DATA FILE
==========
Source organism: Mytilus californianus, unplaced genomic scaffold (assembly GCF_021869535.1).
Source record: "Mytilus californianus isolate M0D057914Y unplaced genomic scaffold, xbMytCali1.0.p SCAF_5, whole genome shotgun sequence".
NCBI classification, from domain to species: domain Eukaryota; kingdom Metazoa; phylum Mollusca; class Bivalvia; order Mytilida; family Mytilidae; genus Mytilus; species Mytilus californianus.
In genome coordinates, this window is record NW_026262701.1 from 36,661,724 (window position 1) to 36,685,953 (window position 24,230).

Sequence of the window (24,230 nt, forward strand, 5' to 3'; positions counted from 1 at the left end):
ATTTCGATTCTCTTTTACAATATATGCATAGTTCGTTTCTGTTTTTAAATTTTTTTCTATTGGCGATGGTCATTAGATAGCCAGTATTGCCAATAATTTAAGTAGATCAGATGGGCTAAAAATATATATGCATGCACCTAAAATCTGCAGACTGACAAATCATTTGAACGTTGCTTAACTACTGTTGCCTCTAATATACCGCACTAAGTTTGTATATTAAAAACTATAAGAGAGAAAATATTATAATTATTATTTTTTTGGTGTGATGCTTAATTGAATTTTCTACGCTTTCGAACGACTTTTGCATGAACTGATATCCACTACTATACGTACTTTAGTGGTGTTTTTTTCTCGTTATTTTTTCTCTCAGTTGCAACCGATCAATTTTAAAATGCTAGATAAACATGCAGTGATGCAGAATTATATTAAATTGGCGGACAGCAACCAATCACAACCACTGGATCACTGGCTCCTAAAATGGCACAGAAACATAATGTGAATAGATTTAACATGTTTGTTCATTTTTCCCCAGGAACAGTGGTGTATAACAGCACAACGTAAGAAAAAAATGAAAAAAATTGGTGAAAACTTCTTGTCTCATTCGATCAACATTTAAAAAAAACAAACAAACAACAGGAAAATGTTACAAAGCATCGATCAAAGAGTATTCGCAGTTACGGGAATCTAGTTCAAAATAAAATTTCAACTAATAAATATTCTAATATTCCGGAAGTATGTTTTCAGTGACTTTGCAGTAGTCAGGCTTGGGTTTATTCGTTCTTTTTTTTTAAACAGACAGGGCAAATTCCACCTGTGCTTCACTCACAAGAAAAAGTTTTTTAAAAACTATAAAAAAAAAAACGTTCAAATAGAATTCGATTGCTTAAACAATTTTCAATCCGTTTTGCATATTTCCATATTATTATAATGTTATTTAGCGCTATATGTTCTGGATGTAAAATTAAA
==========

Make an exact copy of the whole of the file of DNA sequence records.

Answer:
Source organism: Mytilus californianus, unplaced genomic scaffold (assembly GCF_021869535.1).
Source record: "Mytilus californianus isolate M0D057914Y unplaced genomic scaffold, xbMytCali1.0.p SCAF_5, whole genome shotgun sequence".
NCBI classification, from domain to species: domain Eukaryota; kingdom Metazoa; phylum Mollusca; class Bivalvia; order Mytilida; family Mytilidae; genus Mytilus; species Mytilus californianus.
In genome coordinates, this window is record NW_026262701.1 from 36,661,724 (window position 1) to 36,685,953 (window position 24,230).

Sequence of the window (24,230 nt, forward strand, 5' to 3'; positions counted from 1 at the left end):
ATTTCGATTCTCTTTTACAATATATGCATAGTTCGTTTCTGTTTTTAAATTTTTTTCTATTGGCGATGGTCATTAGATAGCCAGTATTGCCAATAATTTAAGTAGATCAGATGGGCTAAAAATATATATGCATGCACCTAAAATCTGCAGACTGACAAATCATTTGAACGTTGCTTAACTACTGTTGCCTCTAATATACCGCACTAAGTTTGTATATTAAAAACTATAAGAGAGAAAATATTATAATTATTATTTTTTTGGTGTGATGCTTAATTGAATTTTCTACGCTTTCGAACGACTTTTGCATGAACTGATATCCACTACTATACGTACTTTAGTGGTGTTTTTTTCTCGTTATTTTTTCTCTCAGTTGCAACCGATCAATTTTAAAATGCTAGATAAACATGCAGTGATGCAGAATTATATTAAATTGGCGGACAGCAACCAATCACAACCACTGGATCACTGGCTCCTAAAATGGCACAGAAACATAATGTGAATAGATTTAACATGTTTGTTCATTTTTCCCCAGGAACAGTGGTGTATAACAGCACAACGTAAGAAAAAAATGAAAAAAATTGGTGAAAACTTCTTGTCTCATTCGATCAACATTTAAAAAAAACAAACAAACAACAGGAAAATGTTACAAAGCATCGATCAAAGAGTATTCGCAGTTACGGGAATCTAGTTCAAAATAAAATTTCAACTAATAAATATTCTAATATTCCGGAAGTATGTTTTCAGTGACTTTGCAGTAGTCAGGCTTGGGTTTATTCGTTCTTTTTTTTTAAACAGACAGGGCAAATTCCACCTGTGCTTCACTCACAAGAAAAAGTTTTTTAAAAACTATAAAAAAAAAAACGTTCAAATAGAATTCGATTGCTTAAACAATTTTCAATCCGTTTTGCATATTTCCATATTATTATAATGTTATTTAGCGCTATATGTTCTGGATGTAAAATTAAA